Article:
“When seeking financial records from a credit union in such cases,” he explains, “a lawyer needs to file a pretrial subpoena duces tecum, but they often mistakenly file a subpoena for a trial or hearing. In that case, someone at the CU needs to point out the mistake and wait for a correct subpoena or wait to provide the documents when the trial or hearing occurs.”
After a Supreme Court decision that bank account holders did not possess a legal right to privacy for their accounts, Congress passed the Right to Financial Privacy Act in 1978, creating such a right, Edwards notes. So a CU must understand and follow RFPA and also satisfy court orders. “It can get complicated,” he observes.
The privacy statutes, even when they have been updated, are old, and social media’s impact on privacy is growing every day, Edwards points out.
“People have been willing to let the tech giants collect data about their activities, sacrificing more privacy than they realize, but the day of reckoning is coming. Facebook is retreating from using facial recognition. There will be fallout. It remains to be seen whether credit unions become collateral damage.”
“When a consumer opts out to having their private data used, it is critical that operational infrastructure is in place to respect and protect their privacy choices,” Mindak points out. This often involves vendors. “It’s a top priority for us to find out and monitor how our vendors are protecting our members’ privacy and not retaining data that should be destroyed,” she says.
Security and Privacy
Protecting member privacy starts with data security, Samaha insists. Simply collecting data for marketing analysis can create exposures when those data are stored in vulnerable systems, he points out.
Security is fundamental, but some CUs practice it better than others. $2.1 billion America’s First Federal Credit Union in Birmingham, Alabama, for example, goes to great lengths to lock down private member information.
Sensitive numbers are redacted in routine correspondence, explains CUES member Alan Stabler, CCD, EVP/CAO/general counsel. Account numbers are truncated. Outgoing email with sensitive member information is encrypted, he says. Most of it happens automatically. Documents required for court filings have to be carefully redacted before being released so that personal information not required by the courts doesn’t leak into the public domain, he notes.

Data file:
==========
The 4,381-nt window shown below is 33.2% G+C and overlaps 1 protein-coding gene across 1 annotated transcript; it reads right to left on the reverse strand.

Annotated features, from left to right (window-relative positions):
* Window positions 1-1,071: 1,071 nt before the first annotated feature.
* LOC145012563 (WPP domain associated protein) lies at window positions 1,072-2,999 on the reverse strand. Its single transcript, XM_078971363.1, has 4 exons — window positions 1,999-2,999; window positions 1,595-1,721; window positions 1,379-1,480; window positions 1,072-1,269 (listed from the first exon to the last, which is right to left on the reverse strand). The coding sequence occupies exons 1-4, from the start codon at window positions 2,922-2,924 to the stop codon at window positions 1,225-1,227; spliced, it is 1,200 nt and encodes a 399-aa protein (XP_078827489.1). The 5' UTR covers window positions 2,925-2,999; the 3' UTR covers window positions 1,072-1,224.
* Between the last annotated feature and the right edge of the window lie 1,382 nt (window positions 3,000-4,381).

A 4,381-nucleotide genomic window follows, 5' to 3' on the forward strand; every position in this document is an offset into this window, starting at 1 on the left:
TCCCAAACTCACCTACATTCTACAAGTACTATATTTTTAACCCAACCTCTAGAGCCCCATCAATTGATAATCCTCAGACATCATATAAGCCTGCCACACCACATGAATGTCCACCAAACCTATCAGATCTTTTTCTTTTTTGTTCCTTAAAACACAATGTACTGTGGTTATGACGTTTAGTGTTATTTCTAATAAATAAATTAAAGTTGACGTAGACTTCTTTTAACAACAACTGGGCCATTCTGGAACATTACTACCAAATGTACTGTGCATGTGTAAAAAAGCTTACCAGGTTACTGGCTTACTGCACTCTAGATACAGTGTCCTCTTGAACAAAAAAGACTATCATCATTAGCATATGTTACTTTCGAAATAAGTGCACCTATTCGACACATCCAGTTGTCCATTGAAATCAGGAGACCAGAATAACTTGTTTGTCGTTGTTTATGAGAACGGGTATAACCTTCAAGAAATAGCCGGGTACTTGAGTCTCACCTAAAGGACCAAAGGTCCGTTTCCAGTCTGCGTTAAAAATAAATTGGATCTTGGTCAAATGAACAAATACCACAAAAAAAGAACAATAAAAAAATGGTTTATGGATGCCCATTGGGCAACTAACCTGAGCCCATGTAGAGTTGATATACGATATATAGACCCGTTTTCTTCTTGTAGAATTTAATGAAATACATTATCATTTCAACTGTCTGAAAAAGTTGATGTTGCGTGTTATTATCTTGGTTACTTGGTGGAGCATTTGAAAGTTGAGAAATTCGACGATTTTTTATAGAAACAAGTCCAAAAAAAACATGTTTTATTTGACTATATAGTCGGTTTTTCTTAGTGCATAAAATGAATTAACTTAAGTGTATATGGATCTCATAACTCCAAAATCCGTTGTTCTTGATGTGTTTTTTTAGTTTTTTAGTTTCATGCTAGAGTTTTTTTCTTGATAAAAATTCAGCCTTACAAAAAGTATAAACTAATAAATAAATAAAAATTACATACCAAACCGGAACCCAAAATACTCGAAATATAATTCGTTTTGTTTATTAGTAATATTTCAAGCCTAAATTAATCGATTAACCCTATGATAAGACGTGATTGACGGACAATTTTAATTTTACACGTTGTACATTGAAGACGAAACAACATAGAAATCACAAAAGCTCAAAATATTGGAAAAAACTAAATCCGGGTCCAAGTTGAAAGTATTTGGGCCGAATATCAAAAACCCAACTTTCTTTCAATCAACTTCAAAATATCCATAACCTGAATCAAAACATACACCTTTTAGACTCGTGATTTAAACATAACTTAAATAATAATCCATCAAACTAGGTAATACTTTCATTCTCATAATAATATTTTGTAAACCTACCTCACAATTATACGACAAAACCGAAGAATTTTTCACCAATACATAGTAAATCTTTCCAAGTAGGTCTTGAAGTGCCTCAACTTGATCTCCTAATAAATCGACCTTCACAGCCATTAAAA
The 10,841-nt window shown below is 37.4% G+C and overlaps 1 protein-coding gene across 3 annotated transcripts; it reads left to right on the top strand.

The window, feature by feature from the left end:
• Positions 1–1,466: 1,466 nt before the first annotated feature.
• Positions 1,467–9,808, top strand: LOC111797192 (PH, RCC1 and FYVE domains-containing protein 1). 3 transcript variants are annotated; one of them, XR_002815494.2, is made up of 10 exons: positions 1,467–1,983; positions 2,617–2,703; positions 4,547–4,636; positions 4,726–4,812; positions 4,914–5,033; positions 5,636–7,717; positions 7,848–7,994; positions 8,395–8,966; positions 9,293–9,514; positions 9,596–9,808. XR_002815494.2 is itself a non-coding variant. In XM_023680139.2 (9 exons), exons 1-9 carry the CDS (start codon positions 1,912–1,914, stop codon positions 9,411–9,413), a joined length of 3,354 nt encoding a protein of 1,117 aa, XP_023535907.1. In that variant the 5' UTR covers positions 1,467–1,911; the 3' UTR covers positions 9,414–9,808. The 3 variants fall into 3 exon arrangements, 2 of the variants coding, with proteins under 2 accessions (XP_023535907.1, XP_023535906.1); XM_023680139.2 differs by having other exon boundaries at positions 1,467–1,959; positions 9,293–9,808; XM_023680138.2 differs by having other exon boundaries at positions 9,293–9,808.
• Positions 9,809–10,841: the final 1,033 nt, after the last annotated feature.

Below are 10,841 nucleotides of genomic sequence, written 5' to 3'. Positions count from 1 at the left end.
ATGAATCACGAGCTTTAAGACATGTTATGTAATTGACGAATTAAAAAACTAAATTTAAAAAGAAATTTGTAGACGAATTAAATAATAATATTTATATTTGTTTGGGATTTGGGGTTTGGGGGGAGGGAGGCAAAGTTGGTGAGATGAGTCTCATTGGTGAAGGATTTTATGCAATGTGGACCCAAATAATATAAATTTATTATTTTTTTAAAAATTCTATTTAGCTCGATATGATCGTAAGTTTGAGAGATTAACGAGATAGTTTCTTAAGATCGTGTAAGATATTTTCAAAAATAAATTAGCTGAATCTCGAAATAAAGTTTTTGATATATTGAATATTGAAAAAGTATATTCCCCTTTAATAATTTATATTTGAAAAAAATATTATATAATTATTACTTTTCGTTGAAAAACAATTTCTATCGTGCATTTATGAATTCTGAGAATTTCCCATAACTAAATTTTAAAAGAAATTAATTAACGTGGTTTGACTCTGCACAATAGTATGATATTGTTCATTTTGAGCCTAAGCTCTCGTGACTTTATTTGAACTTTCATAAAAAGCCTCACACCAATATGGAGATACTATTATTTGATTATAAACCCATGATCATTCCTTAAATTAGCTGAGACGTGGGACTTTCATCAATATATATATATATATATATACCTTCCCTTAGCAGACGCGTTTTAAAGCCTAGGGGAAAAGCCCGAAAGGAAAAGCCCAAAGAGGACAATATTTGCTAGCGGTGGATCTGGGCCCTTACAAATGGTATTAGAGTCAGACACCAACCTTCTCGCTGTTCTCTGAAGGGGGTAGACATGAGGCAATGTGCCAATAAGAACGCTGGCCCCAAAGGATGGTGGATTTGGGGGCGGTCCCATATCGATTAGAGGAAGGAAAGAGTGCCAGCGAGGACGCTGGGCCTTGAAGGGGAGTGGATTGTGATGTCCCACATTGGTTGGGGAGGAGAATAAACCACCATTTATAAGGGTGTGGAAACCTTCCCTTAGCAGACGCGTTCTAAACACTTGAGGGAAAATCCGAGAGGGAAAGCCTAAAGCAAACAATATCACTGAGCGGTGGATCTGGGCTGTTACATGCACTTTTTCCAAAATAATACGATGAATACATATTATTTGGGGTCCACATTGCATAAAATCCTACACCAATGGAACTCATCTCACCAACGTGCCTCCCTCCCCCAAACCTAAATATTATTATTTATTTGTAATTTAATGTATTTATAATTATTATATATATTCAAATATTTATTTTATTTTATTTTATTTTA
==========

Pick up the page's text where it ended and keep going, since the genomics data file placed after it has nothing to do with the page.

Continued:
Despite good automation, privacy training is essential. America’s First FCU requires rigorous annual privacy training for all staff that might deal with member information. Even the CEO.
“Everyone with access to our systems has to successfully complete privacy training,” Stabler reports. New staff members receive the training before starting their jobs. And good security practices are part of performance reviews. A lapse could cost an employee compensation or subject them to disciplinary action, he explains.
Include the board, Stabler adds.
“We used to send paper board packages before every meeting,” he explains. “They frequently contained confidential information. One board member admitted he placed his copy in a recycling bin after each meeting. So we started collecting the packages and shredding them. Now it’s all electronic with access controls to our secure board portal.”
America’s First FCU also hires firms to evaluate its staff’s security awareness by sending spoof emails to see if anyone clicks on a link or provides information to a caller impersonating another employee.
Have a clean desk policy as well, Stabler advises. At the end of each day, employee workstations should be locked and all files and working papers stored securely away.
“We even visit branches and departments after hours to determine if they are following our privacy protocols,” he reports. “We had a new accounts person stationed in our lobby and noticed that her screen could be seen by people moving through the lobby, so we relocated that station. With smartphone cameras, a person passing by an exposed computer screen can capture a lot with a click.”